Wednesday, November 16, 2011

The Place of Beer in Spiritual Warfare

Internet Monk caught my eye yesterday with this piece about Martin Luther and the devil. Luther had a 'robust' approach to dealing with temptation, possibly a reaction against being over-scrupulous in his younger life. Luther struggled with depression and intrusive thoughts, but taught that the best way to deal with these was to distract yourself by having fun and downing a pint or two with the lads:

Be strong and cheerful and cast out those monstrous thoughts. Whenever the devil harasses you thus, seek the company of men or drink more, or joke and talk nonsense, or do some other merry thing. Sometimes we must drink more, sport, recreate ourselves, aye, and even sin a little to spite the devil, so that we leave him no place for troubling our consciences with trifles. We are conquered if we try to conscientiously not to sin at all.

So when the devil says to you, “Do not drink,” answer him: “I will drink, and right freely, just because you tell me not to.” One must always do what Satan forbids. What other cause do you think that I have for drinking so much strong drink, talking so freely and making merry so often, except that I wish to mock and harass the devil who is wont to mock and harass me.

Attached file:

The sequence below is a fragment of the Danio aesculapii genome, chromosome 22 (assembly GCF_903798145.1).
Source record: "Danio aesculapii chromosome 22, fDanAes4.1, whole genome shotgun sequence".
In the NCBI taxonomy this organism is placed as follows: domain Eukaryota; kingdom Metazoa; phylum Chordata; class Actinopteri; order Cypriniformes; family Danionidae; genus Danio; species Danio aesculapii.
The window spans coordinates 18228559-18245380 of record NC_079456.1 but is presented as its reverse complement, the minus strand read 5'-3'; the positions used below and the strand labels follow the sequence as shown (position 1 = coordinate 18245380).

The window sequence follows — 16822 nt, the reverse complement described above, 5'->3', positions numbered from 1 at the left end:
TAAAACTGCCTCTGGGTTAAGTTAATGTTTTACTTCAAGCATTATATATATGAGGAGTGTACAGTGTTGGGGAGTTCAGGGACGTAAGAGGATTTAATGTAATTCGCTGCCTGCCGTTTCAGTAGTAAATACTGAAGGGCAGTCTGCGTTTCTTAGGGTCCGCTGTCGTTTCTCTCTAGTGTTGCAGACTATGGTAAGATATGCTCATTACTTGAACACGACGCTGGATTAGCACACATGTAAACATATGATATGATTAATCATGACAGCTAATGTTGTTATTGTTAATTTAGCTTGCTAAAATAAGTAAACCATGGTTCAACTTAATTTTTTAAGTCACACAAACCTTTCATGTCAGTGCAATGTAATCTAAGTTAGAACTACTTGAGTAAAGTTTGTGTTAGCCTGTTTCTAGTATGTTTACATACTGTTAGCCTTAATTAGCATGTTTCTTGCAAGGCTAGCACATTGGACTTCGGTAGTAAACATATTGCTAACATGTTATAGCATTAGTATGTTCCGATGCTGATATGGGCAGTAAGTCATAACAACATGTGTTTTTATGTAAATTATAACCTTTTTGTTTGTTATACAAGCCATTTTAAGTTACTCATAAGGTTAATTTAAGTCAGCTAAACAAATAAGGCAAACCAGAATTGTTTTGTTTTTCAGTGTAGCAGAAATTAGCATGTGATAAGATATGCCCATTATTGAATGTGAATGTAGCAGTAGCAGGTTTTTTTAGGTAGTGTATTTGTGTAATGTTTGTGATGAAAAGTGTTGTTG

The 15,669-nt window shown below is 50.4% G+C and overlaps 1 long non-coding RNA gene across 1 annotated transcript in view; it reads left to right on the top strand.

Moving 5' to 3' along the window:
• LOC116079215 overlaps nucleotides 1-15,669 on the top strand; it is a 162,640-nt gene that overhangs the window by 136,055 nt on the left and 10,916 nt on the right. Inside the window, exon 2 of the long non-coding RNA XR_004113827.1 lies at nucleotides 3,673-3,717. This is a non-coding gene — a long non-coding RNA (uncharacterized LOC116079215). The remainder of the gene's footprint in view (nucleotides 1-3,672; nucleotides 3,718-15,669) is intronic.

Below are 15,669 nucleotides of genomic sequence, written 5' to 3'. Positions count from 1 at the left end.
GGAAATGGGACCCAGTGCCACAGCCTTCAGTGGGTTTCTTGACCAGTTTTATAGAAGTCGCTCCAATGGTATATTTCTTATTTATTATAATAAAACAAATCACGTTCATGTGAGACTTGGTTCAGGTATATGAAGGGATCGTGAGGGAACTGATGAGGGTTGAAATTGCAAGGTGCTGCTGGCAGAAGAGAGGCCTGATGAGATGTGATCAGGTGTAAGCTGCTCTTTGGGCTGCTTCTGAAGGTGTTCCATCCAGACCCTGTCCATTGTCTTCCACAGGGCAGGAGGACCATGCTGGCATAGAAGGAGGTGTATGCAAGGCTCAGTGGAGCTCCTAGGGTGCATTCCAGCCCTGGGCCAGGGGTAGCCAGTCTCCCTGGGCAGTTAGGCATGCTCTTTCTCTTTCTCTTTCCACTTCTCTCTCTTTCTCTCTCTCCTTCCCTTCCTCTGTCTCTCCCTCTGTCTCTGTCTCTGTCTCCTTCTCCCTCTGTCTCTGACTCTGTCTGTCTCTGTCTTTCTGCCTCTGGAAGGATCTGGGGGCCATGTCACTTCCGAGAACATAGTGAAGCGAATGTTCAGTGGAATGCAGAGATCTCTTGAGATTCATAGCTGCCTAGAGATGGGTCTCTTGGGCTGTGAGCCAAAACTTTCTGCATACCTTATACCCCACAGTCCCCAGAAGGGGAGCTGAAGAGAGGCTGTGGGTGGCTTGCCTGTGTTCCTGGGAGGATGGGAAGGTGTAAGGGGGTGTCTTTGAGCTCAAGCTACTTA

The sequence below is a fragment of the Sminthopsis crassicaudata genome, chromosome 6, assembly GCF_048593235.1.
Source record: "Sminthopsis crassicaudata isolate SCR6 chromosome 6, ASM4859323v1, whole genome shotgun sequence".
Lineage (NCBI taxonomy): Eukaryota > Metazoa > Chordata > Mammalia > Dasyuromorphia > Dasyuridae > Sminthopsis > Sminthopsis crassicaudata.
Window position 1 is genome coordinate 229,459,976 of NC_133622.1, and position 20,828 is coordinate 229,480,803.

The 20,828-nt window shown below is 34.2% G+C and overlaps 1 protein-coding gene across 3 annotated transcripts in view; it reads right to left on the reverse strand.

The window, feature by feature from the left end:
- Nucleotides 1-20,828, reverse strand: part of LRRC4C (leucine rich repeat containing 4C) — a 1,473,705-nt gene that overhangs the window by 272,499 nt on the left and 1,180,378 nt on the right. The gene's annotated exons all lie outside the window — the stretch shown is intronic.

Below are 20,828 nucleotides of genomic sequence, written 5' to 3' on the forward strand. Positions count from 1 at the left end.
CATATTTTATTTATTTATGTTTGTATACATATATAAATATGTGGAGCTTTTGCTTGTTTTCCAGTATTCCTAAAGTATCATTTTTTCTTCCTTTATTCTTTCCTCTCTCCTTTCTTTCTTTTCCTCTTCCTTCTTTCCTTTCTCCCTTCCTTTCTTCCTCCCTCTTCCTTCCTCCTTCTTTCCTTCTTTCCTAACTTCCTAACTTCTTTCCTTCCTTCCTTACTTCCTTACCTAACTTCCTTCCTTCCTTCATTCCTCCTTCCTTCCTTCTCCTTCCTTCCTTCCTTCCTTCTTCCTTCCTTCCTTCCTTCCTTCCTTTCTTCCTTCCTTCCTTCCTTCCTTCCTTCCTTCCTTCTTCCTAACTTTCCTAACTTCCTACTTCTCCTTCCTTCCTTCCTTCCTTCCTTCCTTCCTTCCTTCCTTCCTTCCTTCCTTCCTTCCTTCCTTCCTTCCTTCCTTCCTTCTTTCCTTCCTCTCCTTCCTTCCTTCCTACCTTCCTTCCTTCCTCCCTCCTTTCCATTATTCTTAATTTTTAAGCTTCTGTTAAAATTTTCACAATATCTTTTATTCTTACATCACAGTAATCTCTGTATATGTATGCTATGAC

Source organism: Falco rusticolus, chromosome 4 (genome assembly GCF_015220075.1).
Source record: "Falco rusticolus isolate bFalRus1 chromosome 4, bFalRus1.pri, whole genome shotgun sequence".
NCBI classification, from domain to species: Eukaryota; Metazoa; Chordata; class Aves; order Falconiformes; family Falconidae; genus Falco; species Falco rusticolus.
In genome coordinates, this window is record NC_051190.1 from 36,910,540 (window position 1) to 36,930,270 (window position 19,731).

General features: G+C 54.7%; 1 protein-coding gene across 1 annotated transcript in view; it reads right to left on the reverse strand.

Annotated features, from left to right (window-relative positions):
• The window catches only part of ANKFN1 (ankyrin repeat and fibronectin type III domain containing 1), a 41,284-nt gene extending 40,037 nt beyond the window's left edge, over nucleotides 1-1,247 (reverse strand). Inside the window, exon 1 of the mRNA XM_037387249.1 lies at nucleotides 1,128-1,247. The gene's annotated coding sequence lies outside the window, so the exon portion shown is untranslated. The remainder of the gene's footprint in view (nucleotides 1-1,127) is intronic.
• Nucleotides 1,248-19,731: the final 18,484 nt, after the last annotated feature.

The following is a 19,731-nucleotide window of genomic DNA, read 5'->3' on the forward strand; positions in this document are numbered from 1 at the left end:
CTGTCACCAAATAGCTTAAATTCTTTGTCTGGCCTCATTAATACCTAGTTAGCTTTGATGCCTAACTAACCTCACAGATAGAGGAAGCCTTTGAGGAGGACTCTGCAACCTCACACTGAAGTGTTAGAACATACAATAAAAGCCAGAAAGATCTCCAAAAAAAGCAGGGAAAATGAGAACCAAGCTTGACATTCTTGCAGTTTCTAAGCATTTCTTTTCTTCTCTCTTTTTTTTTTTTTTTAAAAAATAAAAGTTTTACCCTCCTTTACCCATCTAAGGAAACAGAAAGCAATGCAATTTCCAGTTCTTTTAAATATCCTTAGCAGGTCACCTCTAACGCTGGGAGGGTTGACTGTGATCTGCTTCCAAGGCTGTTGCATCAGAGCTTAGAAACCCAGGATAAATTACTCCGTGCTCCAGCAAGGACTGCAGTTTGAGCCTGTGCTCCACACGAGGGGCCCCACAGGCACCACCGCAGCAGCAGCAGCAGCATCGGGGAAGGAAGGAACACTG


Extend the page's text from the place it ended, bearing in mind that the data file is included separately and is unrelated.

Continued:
The Monk himself concludes

Once we truly grasp God’s grace toward us in Christ, we will not live timidly or refuse to relish our Creator’s good gifts. For heaven’s sake, life is hard enough, sad enough, stressful enough. The world, the flesh, and the devil exert their pressures on our spirits every day. The remedies that bring us relief are not always “spiritual.” How could that possibly be? Our Savior, who had a reputation among the righteous as a glutton and winebibber, a friend of “sinners” who loved to party and enjoy gaiety and laughter around the table, won’t stand for it. (my emphasis)

On a similar theme, here's a piece on the place of beer in evangelism. Sort of.



  1. Interesting concept. Sin a little to stop sinning to largely? But Luther obviously also had a sense of humour, which on the face of it, shows that he was not only a great reformer, but a normal human being.

    I don't drink at all (although I do take communion wine). This was a reaction to my drinking to much many years ago, and realising that there was more to life than the bottle.

    But, I don't mind others drinking, in fact, some people are more likeable (read lovable) after a drink or two. Others are exactly the opposite.

    I've never considered that resisting temptation means being miserable, although those who urge you to submit to it, seem determined to make you miserable. Including HRH Lucifer.

    Off course, this means that I also accept the concept of evil existing and even that Hell (perpetual separation from God) exists. This seems to go against some modern theological thinking that God wouldn't allow such a thing to happen as he loves us to much.

    Wonder what Luther would have thought?

  2. What a super quote! Blessed my day.